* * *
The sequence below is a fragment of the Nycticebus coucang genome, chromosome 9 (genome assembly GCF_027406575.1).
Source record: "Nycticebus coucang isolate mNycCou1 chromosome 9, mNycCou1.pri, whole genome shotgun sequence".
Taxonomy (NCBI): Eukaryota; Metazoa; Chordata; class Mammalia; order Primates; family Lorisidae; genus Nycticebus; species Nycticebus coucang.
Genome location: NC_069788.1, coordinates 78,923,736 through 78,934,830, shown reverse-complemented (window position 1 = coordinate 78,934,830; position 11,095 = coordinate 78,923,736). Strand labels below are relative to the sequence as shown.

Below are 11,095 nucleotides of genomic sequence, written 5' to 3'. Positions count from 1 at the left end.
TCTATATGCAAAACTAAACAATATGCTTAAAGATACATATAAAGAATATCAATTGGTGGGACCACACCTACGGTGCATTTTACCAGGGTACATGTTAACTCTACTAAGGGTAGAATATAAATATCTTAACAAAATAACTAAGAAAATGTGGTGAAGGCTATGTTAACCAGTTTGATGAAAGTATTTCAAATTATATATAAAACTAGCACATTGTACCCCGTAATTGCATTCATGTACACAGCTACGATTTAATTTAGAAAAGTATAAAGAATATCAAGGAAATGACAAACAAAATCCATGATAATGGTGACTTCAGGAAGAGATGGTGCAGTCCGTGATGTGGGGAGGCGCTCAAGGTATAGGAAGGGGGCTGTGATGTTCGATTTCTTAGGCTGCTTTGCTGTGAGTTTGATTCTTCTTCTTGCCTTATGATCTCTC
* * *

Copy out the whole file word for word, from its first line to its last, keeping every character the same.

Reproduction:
The sequence below is a fragment of the Nycticebus coucang genome, chromosome 9 (genome assembly GCF_027406575.1).
Source record: "Nycticebus coucang isolate mNycCou1 chromosome 9, mNycCou1.pri, whole genome shotgun sequence".
Taxonomy (NCBI): Eukaryota; Metazoa; Chordata; class Mammalia; order Primates; family Lorisidae; genus Nycticebus; species Nycticebus coucang.
Genome location: NC_069788.1, coordinates 78,923,736 through 78,934,830, shown reverse-complemented (window position 1 = coordinate 78,934,830; position 11,095 = coordinate 78,923,736). Strand labels below are relative to the sequence as shown.

Below are 11,095 nucleotides of genomic sequence, written 5' to 3'. Positions count from 1 at the left end.
TCTATATGCAAAACTAAACAATATGCTTAAAGATACATATAAAGAATATCAATTGGTGGGACCACACCTACGGTGCATTTTACCAGGGTACATGTTAACTCTACTAAGGGTAGAATATAAATATCTTAACAAAATAACTAAGAAAATGTGGTGAAGGCTATGTTAACCAGTTTGATGAAAGTATTTCAAATTATATATAAAACTAGCACATTGTACCCCGTAATTGCATTCATGTACACAGCTACGATTTAATTTAGAAAAGTATAAAGAATATCAAGGAAATGACAAACAAAATCCATGATAATGGTGACTTCAGGAAGAGATGGTGCAGTCCGTGATGTGGGGAGGCGCTCAAGGTATAGGAAGGGGGCTGTGATGTTCGATTTCTTAGGCTGCTTTGCTGTGAGTTTGATTCTTCTTCTTGCCTTATGATCTCTC